Czechoslovakian Communist party
The Czechoslovakian Communist party Czech (: Komunistická strana Československa ) was a Czechoslovakian Political party member of the Internationale Communist, then Kominform (pledged in Stalin). Its policy was copied on the Russian model including even the physical oppression of its adverse adversaries then. This party reigned, in a quasi absolute way, in Czechoslovakia of 1948 to 1989.
BeginningsThe PCT was born the April 16th 1921 from a scission of the Czechoslovakian social democrat Parti. Its first president is Bohumír Šmeral. At the time of its creation, the PCT is one of the most important Communist parties as well in relative terms as absolute. In 1925, begins the process of bolchevisation which consists of a greater affiliation with the program of the Internationale Communist.
Illegal as from 1938, the party reorganizes underground. It is constrained, under the pressure of Moscow which has just signed the Pacte germano-Soviet, to accept the principle of the invasion of Czechoslovakia by the Nazi Germany. During the war, however, the PCT takes a role dominating in resistance and one estimates has 30.000 the number of his members died in the engagements as well on the national ground as abroad.
The PCT is member of the coalition government in 1945. Organized and centralized on the model of PCUS, it is ready to take the reins of the capacity.
The putch of February 1948 and Stalinist terrorThe February 25th 1948, it is the Coup of Prague: Klement Gottwald seizes the capacity following a tactical error of the democratic parties which make confidence with the president Edvard Beneš like last rampart of the democracy. However this one, under the pressure of the Communists, accepts their claims and the National Assembly, the March 11th 1948 approves a motion of confidence to the government lately made up of Klement Gottwald.
The democratic parties either are amalgamated purely and simply with the PCT, or see their pledged directions with the PCT which formally holds the capacity within the government of Front National (Národní fronta): it holds the two-thirds of the votes there, the third remaining being distributed between the other political parties. The free elections are abolished as well as other political freedoms. Begin an authoritarian regime which will end only in November 1989.
One period of terror engages then which aims at the “enemies of class” (priests, middle-class man, intellectuals not-associates, but so old resistant “of the West” (having fled in London to join the government democratic of Beneš and thus liable to suspicion and opposable to the good resistant having found refuge to Moscow)). Following a disagreement between Gottwald, chief of the government, and Rudolf Slánský, general secretary of the PCT about the degree of infeodation to the directives of Moscow, a purging shakes the party. Under cover of charge of plot " trotsko - titisto - Zionist " , Slánský and several top-ranking executives of the PCT whose Gustav Husak, are considered and condemned at the time of the Procès of Prague (11 carried out, 3 condemned to the life imprisonment, of which Artur London).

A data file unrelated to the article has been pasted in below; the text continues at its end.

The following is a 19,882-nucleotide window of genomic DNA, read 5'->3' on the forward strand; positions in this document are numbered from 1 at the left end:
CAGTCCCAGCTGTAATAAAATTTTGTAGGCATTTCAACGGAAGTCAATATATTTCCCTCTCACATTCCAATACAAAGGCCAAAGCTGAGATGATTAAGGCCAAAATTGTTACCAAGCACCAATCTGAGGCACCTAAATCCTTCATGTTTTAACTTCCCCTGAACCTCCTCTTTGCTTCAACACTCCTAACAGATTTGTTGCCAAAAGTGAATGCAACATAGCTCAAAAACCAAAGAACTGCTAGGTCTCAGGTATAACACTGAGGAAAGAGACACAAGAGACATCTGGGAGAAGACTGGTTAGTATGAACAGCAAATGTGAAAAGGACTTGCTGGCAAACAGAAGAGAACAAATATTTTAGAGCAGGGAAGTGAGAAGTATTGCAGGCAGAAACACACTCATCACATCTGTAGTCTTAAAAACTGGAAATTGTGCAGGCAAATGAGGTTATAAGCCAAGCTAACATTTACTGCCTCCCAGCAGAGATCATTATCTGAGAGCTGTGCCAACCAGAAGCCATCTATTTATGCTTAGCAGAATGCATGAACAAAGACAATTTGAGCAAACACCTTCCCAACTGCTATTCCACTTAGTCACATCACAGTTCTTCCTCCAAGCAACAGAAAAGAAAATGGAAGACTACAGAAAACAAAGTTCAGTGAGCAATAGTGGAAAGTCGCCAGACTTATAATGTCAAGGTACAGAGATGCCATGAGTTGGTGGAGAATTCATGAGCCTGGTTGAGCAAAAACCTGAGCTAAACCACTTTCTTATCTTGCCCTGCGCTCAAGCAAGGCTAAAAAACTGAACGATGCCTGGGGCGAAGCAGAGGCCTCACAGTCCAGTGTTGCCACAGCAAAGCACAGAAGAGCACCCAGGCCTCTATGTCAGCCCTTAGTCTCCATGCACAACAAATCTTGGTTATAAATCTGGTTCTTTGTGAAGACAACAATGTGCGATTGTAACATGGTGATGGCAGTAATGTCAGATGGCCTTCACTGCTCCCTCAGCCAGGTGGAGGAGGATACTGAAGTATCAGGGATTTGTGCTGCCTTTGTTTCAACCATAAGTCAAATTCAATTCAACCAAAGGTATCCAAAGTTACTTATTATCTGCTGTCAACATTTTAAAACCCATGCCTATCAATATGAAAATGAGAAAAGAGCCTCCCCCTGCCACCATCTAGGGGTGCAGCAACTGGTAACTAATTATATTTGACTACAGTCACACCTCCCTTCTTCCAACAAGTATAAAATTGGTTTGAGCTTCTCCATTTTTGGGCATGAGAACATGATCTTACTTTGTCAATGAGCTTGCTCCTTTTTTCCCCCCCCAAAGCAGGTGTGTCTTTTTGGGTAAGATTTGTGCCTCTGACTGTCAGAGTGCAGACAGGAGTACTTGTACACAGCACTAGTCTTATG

The thaw kroutchévien and the year of the reforms (1956) do not have any impact on the PCT.
Socialism with human faceThe PCT starts a reform process in 1968 under the impulse of Alexander Dubček which seeks to found what it calls a “Socialisme with human face”. It is the Printemps of Prague which will be repressed under the caterpillars of the tanks of the armies of the Warsaw Pact which invade Prague the August 21st. Convened in Moscow, Alexander Dubček is dislocated of its functions within the party and the government. It is excluded thereafter from the party in 1970.
Gustáv Husák replaces it then. Begin the period of “Normalization” of the political life.
Purgings and the " normalization"Gustáv Husák is a skilful politician who suffered in the past from the Stalinist purgings and which wavers between the moderate pragmatic currents and holding them of the hard line.
“Standardization” consists not to cant a line imposed on Moscow, to choke in egg any reforming inclination within the party and to implacably repress any dissidence, the such Charte 77. A big number of the members of the PCT having taken an active share spring of Prague or simply suspected of ideological deviance is excluded from the rows of the party.
It is not surprising that under these conditions, the PCT does not react to the impulses of the Gorbatchevian Perestroïka (1985 - 1991) and that it does not start a reform interns contrary to certain parties " frères".
The velvet Revolution and afterwardsThe PCT survived the falls of the wall and with the Révolution of velvet in 1989. It changes name and adopts the initials of PCTS - Czech and Slovak Communist party (KSČS). But it autodissout with the December 31st 1992, day of the separation of Czechoslovakia in two independent countries, to give rise to the Communist party of Bohemia and Moravie and to the Slovak Communist party.
It reappears in 1995, on the initiative of some nostalgic of the old Communist regime which wishes to restore the mode in force between 1948 and 1989. Its leader is Miroslav Štěpán, old directing PCT. The party has a limited influence and none of its members is elected at the Parliament.
LeadersFoot-note : the leader of the KSČ is called: " Secretary général" ( generální tajemník ) of 1921 with 1953, " First secrétaire" ( první tajemník ) of 1953 with 1971, then again " Secretary général" of 1971 with 1989.
- Klement Gottwald 1929 - 1953
- Antonín Novotný 1953 - 1968
- Alexander Dubček 1968 - 1969
- Gustáv Husák 1969 - 1987)
- Miloš Jakeš 1987 - 1989
- Karel Urbánek, 1989
- Ladislav Adamec 1989 - 1990
Ritual of May 1st
|Random links:||Policy of Madagascar | Valençay (cheese) | Reversal of the stomach | Milk and Honey | Trip hammer of Chapman | William_Harrison_Ainsworth|